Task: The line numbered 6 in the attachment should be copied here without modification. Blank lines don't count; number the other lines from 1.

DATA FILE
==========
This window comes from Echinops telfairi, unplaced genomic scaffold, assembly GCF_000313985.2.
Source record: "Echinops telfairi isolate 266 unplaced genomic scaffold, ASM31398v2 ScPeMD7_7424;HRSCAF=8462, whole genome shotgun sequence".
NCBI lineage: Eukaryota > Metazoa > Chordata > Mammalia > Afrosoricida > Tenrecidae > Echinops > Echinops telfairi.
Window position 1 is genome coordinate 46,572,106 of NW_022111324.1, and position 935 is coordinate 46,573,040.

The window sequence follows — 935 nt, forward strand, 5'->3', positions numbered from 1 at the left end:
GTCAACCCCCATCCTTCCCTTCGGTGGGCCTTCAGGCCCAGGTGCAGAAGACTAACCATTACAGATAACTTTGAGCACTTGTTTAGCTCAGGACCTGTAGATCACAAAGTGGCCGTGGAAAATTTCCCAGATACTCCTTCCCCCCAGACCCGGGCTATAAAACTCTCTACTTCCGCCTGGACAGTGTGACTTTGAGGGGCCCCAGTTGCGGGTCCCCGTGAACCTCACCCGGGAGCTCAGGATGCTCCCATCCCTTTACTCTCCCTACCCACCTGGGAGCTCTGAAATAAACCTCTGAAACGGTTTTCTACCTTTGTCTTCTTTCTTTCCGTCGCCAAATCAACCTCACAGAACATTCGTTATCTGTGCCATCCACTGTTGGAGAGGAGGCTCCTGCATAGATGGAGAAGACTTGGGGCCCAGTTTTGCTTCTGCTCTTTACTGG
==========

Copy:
GTCAACCCCCATCCTTCCCTTCGGTGGGCCTTCAGGCCCAGGTGCAGAAGACTAACCATTACAGATAACTTTGAGCACTTGTTTAGCTCAGGACCTGTAGATCACAAAGTGGCCGTGGAAAATTTCCCAGATACTCCTTCCCCCCAGACCCGGGCTATAAAACTCTCTACTTCCGCCTGGACAGTGTGACTTTGAGGGGCCCCAGTTGCGGGTCCCCGTGAACCTCACCCGGGAGCTCAGGATGCTCCCATCCCTTTACTCTCCCTACCCACCTGGGAGCTCTGAAATAAACCTCTGAAACGGTTTTCTACCTTTGTCTTCTTTCTTTCCGTCGCCAAATCAACCTCACAGAACATTCGTTATCTGTGCCATCCACTGTTGGAGAGGAGGCTCCTGCATAGATGGAGAAGACTTGGGGCCCAGTTTTGCTTCTGCTCTTTACTGG